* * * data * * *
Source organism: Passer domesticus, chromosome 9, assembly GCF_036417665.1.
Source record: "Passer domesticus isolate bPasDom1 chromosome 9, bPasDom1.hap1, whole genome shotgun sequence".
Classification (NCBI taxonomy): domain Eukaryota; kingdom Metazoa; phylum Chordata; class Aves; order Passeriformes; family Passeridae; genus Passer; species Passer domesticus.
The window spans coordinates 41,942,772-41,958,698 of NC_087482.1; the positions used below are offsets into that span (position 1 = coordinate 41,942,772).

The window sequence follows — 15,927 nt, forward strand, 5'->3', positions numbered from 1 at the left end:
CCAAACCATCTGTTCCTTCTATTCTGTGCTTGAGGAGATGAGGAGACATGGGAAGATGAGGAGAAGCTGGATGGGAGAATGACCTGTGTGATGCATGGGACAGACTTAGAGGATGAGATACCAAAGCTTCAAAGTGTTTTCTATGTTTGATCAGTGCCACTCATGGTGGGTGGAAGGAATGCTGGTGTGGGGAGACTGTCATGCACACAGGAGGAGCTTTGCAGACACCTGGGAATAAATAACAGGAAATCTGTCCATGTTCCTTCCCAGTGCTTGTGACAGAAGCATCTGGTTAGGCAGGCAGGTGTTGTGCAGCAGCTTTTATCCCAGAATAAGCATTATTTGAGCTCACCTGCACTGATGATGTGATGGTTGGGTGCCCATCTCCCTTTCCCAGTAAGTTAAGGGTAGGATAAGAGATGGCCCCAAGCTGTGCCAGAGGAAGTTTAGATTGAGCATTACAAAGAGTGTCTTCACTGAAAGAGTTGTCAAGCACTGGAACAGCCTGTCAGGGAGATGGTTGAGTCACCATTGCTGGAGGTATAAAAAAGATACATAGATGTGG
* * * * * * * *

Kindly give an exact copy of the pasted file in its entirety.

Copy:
Source organism: Passer domesticus, chromosome 9, assembly GCF_036417665.1.
Source record: "Passer domesticus isolate bPasDom1 chromosome 9, bPasDom1.hap1, whole genome shotgun sequence".
Classification (NCBI taxonomy): domain Eukaryota; kingdom Metazoa; phylum Chordata; class Aves; order Passeriformes; family Passeridae; genus Passer; species Passer domesticus.
The window spans coordinates 41,942,772-41,958,698 of NC_087482.1; the positions used below are offsets into that span (position 1 = coordinate 41,942,772).

The window sequence follows — 15,927 nt, forward strand, 5'->3', positions numbered from 1 at the left end:
CCAAACCATCTGTTCCTTCTATTCTGTGCTTGAGGAGATGAGGAGACATGGGAAGATGAGGAGAAGCTGGATGGGAGAATGACCTGTGTGATGCATGGGACAGACTTAGAGGATGAGATACCAAAGCTTCAAAGTGTTTTCTATGTTTGATCAGTGCCACTCATGGTGGGTGGAAGGAATGCTGGTGTGGGGAGACTGTCATGCACACAGGAGGAGCTTTGCAGACACCTGGGAATAAATAACAGGAAATCTGTCCATGTTCCTTCCCAGTGCTTGTGACAGAAGCATCTGGTTAGGCAGGCAGGTGTTGTGCAGCAGCTTTTATCCCAGAATAAGCATTATTTGAGCTCACCTGCACTGATGATGTGATGGTTGGGTGCCCATCTCCCTTTCCCAGTAAGTTAAGGGTAGGATAAGAGATGGCCCCAAGCTGTGCCAGAGGAAGTTTAGATTGAGCATTACAAAGAGTGTCTTCACTGAAAGAGTTGTCAAGCACTGGAACAGCCTGTCAGGGAGATGGTTGAGTCACCATTGCTGGAGGTATAAAAAAGATACATAGATGTGG